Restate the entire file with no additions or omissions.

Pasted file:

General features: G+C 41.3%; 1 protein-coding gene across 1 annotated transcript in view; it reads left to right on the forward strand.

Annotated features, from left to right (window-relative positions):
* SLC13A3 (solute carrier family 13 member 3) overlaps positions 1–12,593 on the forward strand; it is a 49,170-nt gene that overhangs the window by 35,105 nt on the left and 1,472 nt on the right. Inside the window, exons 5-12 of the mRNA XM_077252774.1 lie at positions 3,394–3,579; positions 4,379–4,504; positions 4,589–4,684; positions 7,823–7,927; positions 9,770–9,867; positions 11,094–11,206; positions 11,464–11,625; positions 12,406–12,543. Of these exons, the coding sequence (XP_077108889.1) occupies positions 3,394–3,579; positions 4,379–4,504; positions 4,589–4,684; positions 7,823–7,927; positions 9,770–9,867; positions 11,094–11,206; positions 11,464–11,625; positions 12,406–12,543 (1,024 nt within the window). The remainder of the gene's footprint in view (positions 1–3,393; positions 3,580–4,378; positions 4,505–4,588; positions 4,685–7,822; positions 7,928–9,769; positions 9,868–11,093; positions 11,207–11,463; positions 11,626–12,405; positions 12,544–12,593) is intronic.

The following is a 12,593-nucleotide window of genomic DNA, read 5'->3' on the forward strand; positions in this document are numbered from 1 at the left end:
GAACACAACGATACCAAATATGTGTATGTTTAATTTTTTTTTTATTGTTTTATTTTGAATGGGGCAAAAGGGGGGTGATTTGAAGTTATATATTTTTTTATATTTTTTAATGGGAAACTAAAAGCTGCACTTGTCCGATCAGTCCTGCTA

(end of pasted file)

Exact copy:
General features: G+C 41.3%; 1 protein-coding gene across 1 annotated transcript in view; it reads left to right on the forward strand.

Annotated features, from left to right (window-relative positions):
* SLC13A3 (solute carrier family 13 member 3) overlaps positions 1–12,593 on the forward strand; it is a 49,170-nt gene that overhangs the window by 35,105 nt on the left and 1,472 nt on the right. Inside the window, exons 5-12 of the mRNA XM_077252774.1 lie at positions 3,394–3,579; positions 4,379–4,504; positions 4,589–4,684; positions 7,823–7,927; positions 9,770–9,867; positions 11,094–11,206; positions 11,464–11,625; positions 12,406–12,543. Of these exons, the coding sequence (XP_077108889.1) occupies positions 3,394–3,579; positions 4,379–4,504; positions 4,589–4,684; positions 7,823–7,927; positions 9,770–9,867; positions 11,094–11,206; positions 11,464–11,625; positions 12,406–12,543 (1,024 nt within the window). The remainder of the gene's footprint in view (positions 1–3,393; positions 3,580–4,378; positions 4,505–4,588; positions 4,685–7,822; positions 7,928–9,769; positions 9,868–11,093; positions 11,207–11,463; positions 11,626–12,405; positions 12,544–12,593) is intronic.

The following is a 12,593-nucleotide window of genomic DNA, read 5'->3' on the forward strand; positions in this document are numbered from 1 at the left end:
GAACACAACGATACCAAATATGTGTATGTTTAATTTTTTTTTTATTGTTTTATTTTGAATGGGGCAAAAGGGGGGTGATTTGAAGTTATATATTTTTTTATATTTTTTAATGGGAAACTAAAAGCTGCACTTGTCCGATCAGTCCTGCTA